Brand marketing is still important, now more than ever.
4 mins read
Brand marketing, by which we predominantly mean big above-the-line advertising campaigns such as TV, radio and out-of-home, can be quite scary. It’s expensive, takes a hell of a lot of time and resources to produce and comes with an equal amount of pressure to get right. For all of those reasons, it’s often a hard sell, especially in the current economic climate. With that being said, in this blog we’re going to explain why investing in brand marketing is so crucially important, now more than ever. I know, we must be mad right? Bare with us.
“Investing in brand marketing is so crucially important, now more than ever.”
So we know brand marketing isn’t easy or cheap. On the other hand, performance marketing is seen to be easier and cheaper, at least to start with. Not only that, it can appear to deliver tangible results pretty much overnight – something that brand marketing most definitely can’t. And if performance marketing is done correctly (check out this brilliant article on incrementality for more on that), it’s very easy to measure a direct correlation with ROI. With brand marketing, it’s nigh on impossible to measure any success at all in the short term.
To understand why investing in brand marketing is so important though, we must first understand the most basic of sales or marketing funnels. From brand awareness at the top of the funnel down to consideration/interest, desire/intent and action/conversion at the bottom of the funnel, a marketer’s job is to get as many people to the bottom of the funnel. Performance marketing, such as PPC and paid social, is highly effective at capturing and converting people in the bottom two segments of the funnel. But in order to continue generating conversions, you have to keep feeding people into the top of the funnel. This is where brand marketing comes in.
“By its very nature, brand awareness is quite tricky to measure.”
Brand marketing is all about brand awareness – it lives and dies by it. And by its very nature, brand awareness is quite tricky to measure. There are methods of doing so, such as focus groups, surveys and dips, but they’ll never be 100% reliable or give you a complete view of how aware consumers are of your brand. Now compare that to a PPC campaign report with lots of numbers, charts and pound signs and you can clearly see which one is more likely to make the CEO and CFO happy, hence why when times get tough and purse strings get tighter, so many marketers default to performance marketing to deliver customers today. Smart marketers though realise that brand marketing creates the customers of tomorrow. The smartest appreciate how brand and performance marketing should work together.
“When brands invest in brand marketing, it helps performance marketing too.”
That’s because when brands invest in brand marketing, it helps performance marketing too. Brand marketing increases brand awareness, which drives up branded searches. If you’re running PPC campaigns, this is a great opportunity because as branded searches go up, the cost per conversion also comes down, meaning you can spend less chasing competitive non-branded search terms. Better brand awareness also means you stand a greater chance of converting potential customers into real ones as some of the hard work required to convince them that you’re the brand for them has already been done. That’s why we’d always recommend pairing brand marketing with performance marketing as part of an integrated multi-channel strategy. But if budgets are being stripped back, the last thing you should do is cut investment in brand marketing.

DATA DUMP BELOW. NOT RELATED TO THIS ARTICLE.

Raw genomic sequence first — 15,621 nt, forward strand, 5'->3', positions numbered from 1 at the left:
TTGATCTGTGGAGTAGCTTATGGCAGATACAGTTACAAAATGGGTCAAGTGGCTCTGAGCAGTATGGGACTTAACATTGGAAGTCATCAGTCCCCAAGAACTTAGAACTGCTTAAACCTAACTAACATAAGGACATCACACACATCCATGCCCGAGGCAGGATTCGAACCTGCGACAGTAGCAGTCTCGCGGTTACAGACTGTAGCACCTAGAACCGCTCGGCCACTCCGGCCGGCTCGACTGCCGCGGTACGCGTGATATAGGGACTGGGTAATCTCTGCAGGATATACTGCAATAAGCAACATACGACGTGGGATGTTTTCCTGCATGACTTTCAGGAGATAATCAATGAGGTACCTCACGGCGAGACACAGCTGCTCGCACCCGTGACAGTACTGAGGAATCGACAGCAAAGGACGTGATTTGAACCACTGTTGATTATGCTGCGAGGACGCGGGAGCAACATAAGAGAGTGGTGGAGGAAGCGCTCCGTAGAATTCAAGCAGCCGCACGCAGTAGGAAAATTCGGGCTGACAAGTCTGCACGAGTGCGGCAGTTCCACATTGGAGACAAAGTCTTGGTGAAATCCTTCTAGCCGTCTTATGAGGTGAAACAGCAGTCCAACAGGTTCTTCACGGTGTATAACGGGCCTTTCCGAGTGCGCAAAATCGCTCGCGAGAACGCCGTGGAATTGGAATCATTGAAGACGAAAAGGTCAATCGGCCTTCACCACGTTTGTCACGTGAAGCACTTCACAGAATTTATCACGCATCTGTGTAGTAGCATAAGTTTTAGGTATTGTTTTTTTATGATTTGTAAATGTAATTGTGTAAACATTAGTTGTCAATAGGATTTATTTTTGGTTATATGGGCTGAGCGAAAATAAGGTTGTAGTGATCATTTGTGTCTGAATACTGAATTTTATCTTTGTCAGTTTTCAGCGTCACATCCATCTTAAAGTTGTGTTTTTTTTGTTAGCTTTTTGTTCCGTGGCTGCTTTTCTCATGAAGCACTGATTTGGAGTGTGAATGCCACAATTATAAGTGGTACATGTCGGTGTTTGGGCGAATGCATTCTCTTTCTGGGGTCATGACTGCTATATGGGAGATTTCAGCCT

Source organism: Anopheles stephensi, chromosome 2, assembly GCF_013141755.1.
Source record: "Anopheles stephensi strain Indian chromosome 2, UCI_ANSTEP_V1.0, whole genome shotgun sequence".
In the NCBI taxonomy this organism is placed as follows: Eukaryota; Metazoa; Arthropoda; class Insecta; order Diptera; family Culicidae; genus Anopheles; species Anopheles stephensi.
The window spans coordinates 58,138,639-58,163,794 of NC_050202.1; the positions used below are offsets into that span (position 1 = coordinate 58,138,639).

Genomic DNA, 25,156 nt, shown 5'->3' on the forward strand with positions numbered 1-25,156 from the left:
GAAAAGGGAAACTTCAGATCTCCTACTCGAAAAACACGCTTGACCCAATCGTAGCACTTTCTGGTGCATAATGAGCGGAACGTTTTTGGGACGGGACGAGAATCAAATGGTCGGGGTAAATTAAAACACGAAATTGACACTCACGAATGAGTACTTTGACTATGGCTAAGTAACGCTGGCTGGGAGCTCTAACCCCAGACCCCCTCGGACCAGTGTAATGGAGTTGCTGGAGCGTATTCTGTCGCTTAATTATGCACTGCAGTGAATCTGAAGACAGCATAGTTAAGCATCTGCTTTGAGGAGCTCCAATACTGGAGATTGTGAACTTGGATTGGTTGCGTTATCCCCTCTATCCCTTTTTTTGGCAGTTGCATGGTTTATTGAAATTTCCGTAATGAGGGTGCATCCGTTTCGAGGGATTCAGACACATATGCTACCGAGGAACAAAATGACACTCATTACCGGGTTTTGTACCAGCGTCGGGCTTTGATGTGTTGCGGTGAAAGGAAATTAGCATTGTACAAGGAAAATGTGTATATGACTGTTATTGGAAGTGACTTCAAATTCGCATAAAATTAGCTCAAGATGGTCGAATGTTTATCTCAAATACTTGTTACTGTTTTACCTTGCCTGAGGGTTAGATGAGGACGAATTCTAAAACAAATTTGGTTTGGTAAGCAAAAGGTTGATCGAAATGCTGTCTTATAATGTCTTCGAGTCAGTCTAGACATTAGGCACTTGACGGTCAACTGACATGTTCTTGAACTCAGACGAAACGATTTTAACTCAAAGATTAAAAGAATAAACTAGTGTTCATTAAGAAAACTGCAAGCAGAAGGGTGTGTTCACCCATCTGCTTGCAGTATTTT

There are so many case studies to back this up. In fact, our experience from analysing how different brands have reacted to previous recessions means there’s now an almost industry-recognised playbook for how to navigate the storm. Mark Ritson spells this out most eloquently in his article, 9 steps marketers should take to survive the dark times ahead. His first point deals with the dichotomy between brand and performance marketing in tough economic climates, explaining that history has shown us “the companies that maintained ad spend, or even increased it, during a recession saw little advantage during the hard months of the squeeze”, but that “the minute the green shoots of growth appeared, their growth was spectacularly superior versus competitors that cut back during the recession”. The benefits of long-term brand marketing are delayed, but boy do they make an impact when they kick in:
- Speak to the customer of tomorrow, not just today
- Drive up excess share of voice and share of mind
- Command a price premium, resulting in increased profitability
- Secure your brand’s long-term future and put it on track for growth
We’ve seen this debate played out more recently as the UK battles through the cost of living crisis and teeters on the precipice of another global recession. Just a couple of weeks ago, the CEO of ASOS, José Antonio Ramos Calamonte, came out and pointed the finger at over-investment in short-term performance marketing (over 80% of total marketing spend) and under-investment in brand marketing as one of the main reasons for its profit dip, after the global fashion giant reported a £32m pre-tax loss and rocky sales growth. Now, Calamonte is taking the brand’s marketing in a different direction with more focus on brand awareness and storytelling.
We’ve seen and heard it too from some of our own clients, who are grappling with where and how to spend their dwindling marketing bucks to ensure the greatest return and impact on the bottom line. While it’s different for every brand or business and the stage they’re at, one thing’s for certain – neglect brand marketing at your peril.
If you’re looking to invest more in your brand marketing, get in touch and let’s see how we can help.